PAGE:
5 reasons why working in advertising still kicks ass
Andreas Krasser of DDB Hong Kong is a die-hard supporter of the advertising profession. Here he tells us why.
Working in advertising still gives Andreas Krasser a buzz / Adobe Stock
Recently I read a great piece by Tom Roach on ‘why advertising will never die,’ and how instead of taking aim, we should be dead proud of it. This is a sentiment I share to the fullest, which motivated me to write about why, despite what many disgruntled nay-sayers might claim, working in advertising is still one of the most exciting career paths one can choose.
OK, full disclosure, I might be a bit of an outlier. For as long as I can remember, I have always wanted to work in advertising. As a small kid, I would sit in front of my parents’ TV, anticipating the ad breaks on German cable television because I loved playing speed-guess the brands. Moreover, I was fascinated by how they could tell funny, engaging, sometimes even sad stories in such a short timeframe.
Now, while I might be slightly biased, I’m not delusional. I very well know and acknowledge the hardships a job in our industry comes with. I’ve had my fair share of all-nighters, challenging clients and agency politics. Nevertheless, the good still outweighs the bad – maybe not in quantity, but certainly in quality. So, here are my top five reasons why working in advertising deserves a much better rap than it currently has:
1. You always learn something new
Working in advertising means that you will very likely get to work on multiple brands across multiple categories. One day you need to know about the quick-service industry, the next you need to study everything there is about investment funds, toothpaste, electric cars... the list is endless. Not only will you gain knowledge in a variety of fields, but you’ll also learn how to do so very quickly.
You’ll get to understand people, and how or if they care about the brands you work on. You’ll touch psychology, anthropology and technology all at once. You’ll learn about the power of words and images, how to build an argument, how to present that argument – and you’ll certainly become very proficient in PowerPoint (don’t we all love PowerPoint?)
Moreover, you’ll learn about brand and business strategy – you will understand how companies make money. All very transferrable skills, if you ask me.
2. You won’t be replaced by machines
Contrary to what some technology evangelists, innovation ninjas or digital gurus would like us to believe, creativity still is a uniquely human trade that no algorithm can copy. Don’t take my word for it, but take that of the world’s leading AI expert Dr Kai Fu Lee. Or take a look at the ‘AI Job Replacement Index,’ and you will see that working in the creative industries can also increase your future job security.
3. You can come as you are
I was always drawn to advertising because it seemed like an industry that didn’t care about who you were. It always felt like a beautiful collective of misfits coming together in their passion for creativity.
Working in advertising means that you will meet people from all walks of life, with extremely diverse personal as well as professional backgrounds. You’ll be exposed to different opinions and life stories – you will meet ex-lawyers who wanted to be more creative, former construction workers who always had a knack for words, people who just wanted to be able to wear jeans to work, chemists with a passion for the arts or college drop-outs who simply couldn’t wait to show their book. Experiences you can learn from, experiences that will inspire you and experiences that will widen your horizons.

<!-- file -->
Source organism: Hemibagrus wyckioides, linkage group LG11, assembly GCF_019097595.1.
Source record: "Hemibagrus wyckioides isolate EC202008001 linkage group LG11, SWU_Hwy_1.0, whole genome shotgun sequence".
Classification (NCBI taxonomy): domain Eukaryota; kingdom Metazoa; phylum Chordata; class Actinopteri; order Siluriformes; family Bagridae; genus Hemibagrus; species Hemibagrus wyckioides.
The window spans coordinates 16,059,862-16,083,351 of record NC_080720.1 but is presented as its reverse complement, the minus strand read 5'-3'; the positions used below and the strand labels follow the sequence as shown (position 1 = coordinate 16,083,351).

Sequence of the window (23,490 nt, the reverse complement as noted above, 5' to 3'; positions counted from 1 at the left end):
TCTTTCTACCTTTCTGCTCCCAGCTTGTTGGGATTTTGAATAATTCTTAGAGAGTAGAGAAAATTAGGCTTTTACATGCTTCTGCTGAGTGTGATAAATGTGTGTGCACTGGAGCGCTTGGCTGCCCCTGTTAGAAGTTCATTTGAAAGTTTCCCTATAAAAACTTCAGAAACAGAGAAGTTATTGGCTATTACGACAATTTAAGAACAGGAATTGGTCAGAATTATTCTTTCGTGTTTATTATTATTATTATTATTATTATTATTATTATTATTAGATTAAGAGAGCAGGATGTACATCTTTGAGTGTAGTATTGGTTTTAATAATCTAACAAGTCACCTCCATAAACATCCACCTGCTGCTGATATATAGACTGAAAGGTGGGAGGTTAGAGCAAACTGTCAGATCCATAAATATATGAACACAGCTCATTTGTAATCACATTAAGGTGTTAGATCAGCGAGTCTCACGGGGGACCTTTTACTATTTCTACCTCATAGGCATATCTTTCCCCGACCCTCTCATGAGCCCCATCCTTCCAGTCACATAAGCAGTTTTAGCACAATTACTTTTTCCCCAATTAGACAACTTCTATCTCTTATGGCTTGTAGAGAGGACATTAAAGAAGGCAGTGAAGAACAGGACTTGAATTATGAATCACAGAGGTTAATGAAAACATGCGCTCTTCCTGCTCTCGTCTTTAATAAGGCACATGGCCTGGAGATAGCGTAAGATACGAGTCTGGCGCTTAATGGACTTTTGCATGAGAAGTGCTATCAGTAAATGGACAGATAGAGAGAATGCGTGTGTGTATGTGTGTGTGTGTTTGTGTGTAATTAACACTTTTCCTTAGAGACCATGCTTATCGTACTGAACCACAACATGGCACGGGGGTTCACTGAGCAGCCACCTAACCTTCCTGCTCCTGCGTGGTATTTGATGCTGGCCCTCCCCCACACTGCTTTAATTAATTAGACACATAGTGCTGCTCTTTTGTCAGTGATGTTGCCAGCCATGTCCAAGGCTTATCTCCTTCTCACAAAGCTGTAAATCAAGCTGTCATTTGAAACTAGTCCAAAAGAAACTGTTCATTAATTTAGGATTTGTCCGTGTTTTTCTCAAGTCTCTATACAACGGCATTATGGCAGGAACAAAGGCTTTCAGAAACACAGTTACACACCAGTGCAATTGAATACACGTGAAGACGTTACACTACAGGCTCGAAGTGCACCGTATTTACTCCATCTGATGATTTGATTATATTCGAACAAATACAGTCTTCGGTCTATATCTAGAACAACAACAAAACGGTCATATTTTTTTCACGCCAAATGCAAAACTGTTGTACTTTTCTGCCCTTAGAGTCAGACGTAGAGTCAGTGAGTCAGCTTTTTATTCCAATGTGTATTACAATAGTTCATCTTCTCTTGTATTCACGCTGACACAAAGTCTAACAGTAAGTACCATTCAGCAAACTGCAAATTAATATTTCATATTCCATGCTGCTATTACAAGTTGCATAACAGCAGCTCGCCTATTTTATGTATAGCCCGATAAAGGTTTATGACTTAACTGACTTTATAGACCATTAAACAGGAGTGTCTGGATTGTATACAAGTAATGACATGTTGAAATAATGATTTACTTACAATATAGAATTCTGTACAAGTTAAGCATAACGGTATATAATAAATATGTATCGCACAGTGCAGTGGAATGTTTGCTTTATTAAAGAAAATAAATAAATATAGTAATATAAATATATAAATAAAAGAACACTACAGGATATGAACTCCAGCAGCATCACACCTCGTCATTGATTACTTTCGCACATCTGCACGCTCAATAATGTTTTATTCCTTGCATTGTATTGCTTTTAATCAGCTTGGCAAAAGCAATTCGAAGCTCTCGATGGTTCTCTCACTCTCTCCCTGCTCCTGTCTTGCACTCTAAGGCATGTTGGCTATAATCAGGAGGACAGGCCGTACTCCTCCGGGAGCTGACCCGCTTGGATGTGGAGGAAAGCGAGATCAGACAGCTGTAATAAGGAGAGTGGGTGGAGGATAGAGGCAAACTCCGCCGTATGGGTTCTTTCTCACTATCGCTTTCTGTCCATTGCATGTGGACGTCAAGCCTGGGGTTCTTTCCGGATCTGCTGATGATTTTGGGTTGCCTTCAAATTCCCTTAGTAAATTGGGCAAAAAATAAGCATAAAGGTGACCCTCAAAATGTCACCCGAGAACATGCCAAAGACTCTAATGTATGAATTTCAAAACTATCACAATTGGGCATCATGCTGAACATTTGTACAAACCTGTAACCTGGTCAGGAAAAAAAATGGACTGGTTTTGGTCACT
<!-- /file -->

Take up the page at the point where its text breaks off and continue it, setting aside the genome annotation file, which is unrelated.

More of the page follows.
All this leads to my next point...
4. You build genuine human connections
Being in the trenches together bonds you. Yes, you would argue, sometimes even fight, but at the end of the day, you realize this is happening because you all genuinely care about the work. And whatever the differences, whatever the dispute might have been about, once you collaboratively solved an impossible brief, while working against an impossible timeline, it’ll all be water under the bridge. The only thing that remains is camaraderie. And very often this camaraderie stands the test of job shifts, and more importantly, time.
5. You get to add value to people’s lives... sometimes
Everyone has heard of Sturgeon’s Law, that 90% of everything is crap. This holds true for working in advertising as well, but the trick is to make the remaining 10% worth the effort. Every year, you get your hands on one, maybe two briefs that deserve your wholehearted devotion. This doesn’t necessarily have to be pro-bono work or a project for social good. It can simply be about a brand trying to genuinely do something valuable for people, instead of trying to interrupt their lives or force their attention.
And once you produce work on the back of such a brief, you’ll feel an indescribable rush, you’ll feel an enormous amount of pride, and you’ll want to feel it again and again and again.
Admittedly, much of whether working in advertising is bliss or misery depends on the agency culture. So, it is up to agency leaders to make sure they create environments that are free from fear, environments that are open and accepting, allowing people to bring as much of themselves to work and inject as much of themselves into the work as possible. After all, advertising is not about inventories or supply chains, it’s about people. And this is what has always made working in advertising so great in the first place.
Andreas Krasser is chief executive officer of DDB Group Hong Kong.